# Thick Pressure Vessels

This page provides the sections on the analysis of thick pressure vessels from the "Stress Analysis Manual," Air Force Flight Dynamics Laboratory, October 1986.

Other related chapters from the Air Force "Stress Analysis Manual" can be seen to the right.

**Analysis of Pressure Vessels**

- Simple Thin Pressure Vessels
- Stiffened Thin Pressure Vessels
- Thick Pressure Vessels
- Anisotropic Pressure Vessels

## Nomenclature for Thick Pressure Vessels

a | = | inside radius of thick sphere or cylinder |

b | = | outside radius of thick sphere or cylinder |

F_{mer} |
= | meridional or axial stress |

F_{r} |
= | radial stress |

F_{rmax} |
= | maximum radial stress |

F_{t} |
= | tangential or circumferential stress |

F_{tmax} |
= | maximum circumferential stress |

p_{i} |
= | internal pressure |

p_{o} |
= | external pressure |

r | = | cylindrical or polar coordinate |

## 8.4 Thick Pressure Vessels

If the ratio of the minimum radius of curvature of a wall to its thickness is less than ten, stresses may no longer be considered constant throughout the wall thickness and radial stresses may not be ignored. Thus, the equations for thin-walled pressure vessels that were developed with these assumptions are no longer valid. This section presents solutions for the stresses in thick-walled cylinders and spheres.

Thick vessels, other than cylindrical and spherical ones, have bending stresses even if there are no discontinuities present. The analysis of these stresses is difficult and is not established on a satisfactory basis as yet. Thus, it is best to determine the intensity of the maximum stresses that exist in unconventional designs by strain gauge measurements or other experimental means.

### 8.4.1 Thick Cylindrical Pressure Vessels

Figure 8-50 shows a cross section of a thick cylindrical pressure vessel of internal radius a and external radius b.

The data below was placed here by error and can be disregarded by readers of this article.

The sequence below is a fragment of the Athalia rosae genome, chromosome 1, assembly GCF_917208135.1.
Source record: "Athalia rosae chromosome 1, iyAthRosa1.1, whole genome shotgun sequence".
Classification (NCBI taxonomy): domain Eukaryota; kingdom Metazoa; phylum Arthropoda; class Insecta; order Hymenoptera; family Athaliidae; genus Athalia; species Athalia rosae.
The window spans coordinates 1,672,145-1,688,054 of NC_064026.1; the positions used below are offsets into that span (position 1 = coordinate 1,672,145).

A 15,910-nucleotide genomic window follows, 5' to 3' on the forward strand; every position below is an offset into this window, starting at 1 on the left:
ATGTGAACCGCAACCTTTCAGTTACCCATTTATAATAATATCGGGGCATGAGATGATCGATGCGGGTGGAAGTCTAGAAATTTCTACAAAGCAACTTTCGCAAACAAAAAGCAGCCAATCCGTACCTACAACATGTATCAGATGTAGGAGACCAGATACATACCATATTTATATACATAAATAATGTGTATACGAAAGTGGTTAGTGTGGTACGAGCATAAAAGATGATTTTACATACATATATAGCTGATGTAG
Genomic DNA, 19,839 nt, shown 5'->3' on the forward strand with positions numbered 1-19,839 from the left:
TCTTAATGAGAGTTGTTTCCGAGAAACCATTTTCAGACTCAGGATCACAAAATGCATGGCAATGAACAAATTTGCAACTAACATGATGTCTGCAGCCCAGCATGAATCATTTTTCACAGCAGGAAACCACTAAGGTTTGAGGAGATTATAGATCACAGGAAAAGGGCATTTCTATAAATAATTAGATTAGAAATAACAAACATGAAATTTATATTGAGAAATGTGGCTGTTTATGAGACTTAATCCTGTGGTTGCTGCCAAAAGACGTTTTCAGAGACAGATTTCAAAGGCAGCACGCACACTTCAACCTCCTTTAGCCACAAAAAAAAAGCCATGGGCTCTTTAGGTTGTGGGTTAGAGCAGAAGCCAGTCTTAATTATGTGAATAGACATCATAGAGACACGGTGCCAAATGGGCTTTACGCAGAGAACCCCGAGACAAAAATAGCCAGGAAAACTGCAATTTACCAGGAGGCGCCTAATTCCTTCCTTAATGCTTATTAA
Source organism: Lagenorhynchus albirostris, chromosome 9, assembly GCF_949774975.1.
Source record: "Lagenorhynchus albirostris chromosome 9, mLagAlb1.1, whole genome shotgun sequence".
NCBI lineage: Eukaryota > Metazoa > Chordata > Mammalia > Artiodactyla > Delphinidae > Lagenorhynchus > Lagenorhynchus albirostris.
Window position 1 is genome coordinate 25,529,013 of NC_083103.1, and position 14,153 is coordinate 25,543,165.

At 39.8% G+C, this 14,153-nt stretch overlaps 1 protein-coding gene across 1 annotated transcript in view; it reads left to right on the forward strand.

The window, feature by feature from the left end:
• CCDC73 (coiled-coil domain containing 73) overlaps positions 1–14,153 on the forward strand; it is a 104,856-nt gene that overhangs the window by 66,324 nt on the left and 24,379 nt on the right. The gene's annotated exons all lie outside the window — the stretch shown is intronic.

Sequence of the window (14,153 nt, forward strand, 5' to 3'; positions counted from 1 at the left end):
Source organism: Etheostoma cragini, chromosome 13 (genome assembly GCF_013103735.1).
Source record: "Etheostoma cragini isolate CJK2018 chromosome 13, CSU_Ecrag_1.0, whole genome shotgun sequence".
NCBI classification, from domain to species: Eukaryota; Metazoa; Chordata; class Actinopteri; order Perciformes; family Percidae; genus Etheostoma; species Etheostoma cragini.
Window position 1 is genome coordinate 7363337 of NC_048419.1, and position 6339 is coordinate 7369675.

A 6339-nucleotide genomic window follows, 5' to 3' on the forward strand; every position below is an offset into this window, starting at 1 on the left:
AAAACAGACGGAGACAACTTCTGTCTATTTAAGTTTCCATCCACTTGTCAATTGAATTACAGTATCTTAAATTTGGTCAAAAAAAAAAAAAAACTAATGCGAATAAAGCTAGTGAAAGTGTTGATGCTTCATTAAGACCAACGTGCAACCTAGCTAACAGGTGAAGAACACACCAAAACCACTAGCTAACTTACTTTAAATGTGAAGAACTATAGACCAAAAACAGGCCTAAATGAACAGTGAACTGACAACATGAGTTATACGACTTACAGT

The radial, tangential, and axial stresses, F_{r}, F_{t} and F_{mer} in such a cylinder are given by Equations (8-35), (8-36), and (8-37), respectively.

In order for Equation (8-37) to apply, the point considered must be far enough removed from the ends for St. Venant's principle to apply.

#### 8.4.1.1 Thick Cylindrical Pressure Vessels Under Internal Pressure Only

If p_{o} = 0, Equations (8-35) and (8-36) reduce to

and

Both of these stresses have maximum magnitudes at r = a. If the maximum shear stress theory of failure is to be used, the design equation becomes

#### 8.4.1.2 Thick Cylindrical Pressure Vessels Under External Pressure Only

If p_{i} = 0, Equations (8-35) and (8-36) reduce to

and

In this case, both the tangential and radial stresses are always compressive, with the former always the larger of the two. The maximum compressive stress occurs at the inner surface of the cylinder where the radial stress is equal to zero. This maximum compressive stress is given by

#### 8.4.1.3 Sample Problems - Thick Cylindrical Pressure Vessel

__Given__: The pressure vessel shown in Figure 8-51.

__Find__: The maximum shear stress in the vessel.

__Solution__: Assume the external pressure is negligible and apply Equation (8-40). Thus,

We have a number of structural calculators to choose from. Here are just a few:

### 8.4.2 Thick Spherical Pressure Vessels

The radial and tangential stresses at a distance r from the center of a spherical pressure vessel of inner radius a and outer radius b are given by Equations (8-44) and (8-45).

The terminology here is the same as that shown in Figure 8-50 for cylindrical pressure vessels.

If p_{o} = 0,

and the greatest tangential tension is at the inner surface at which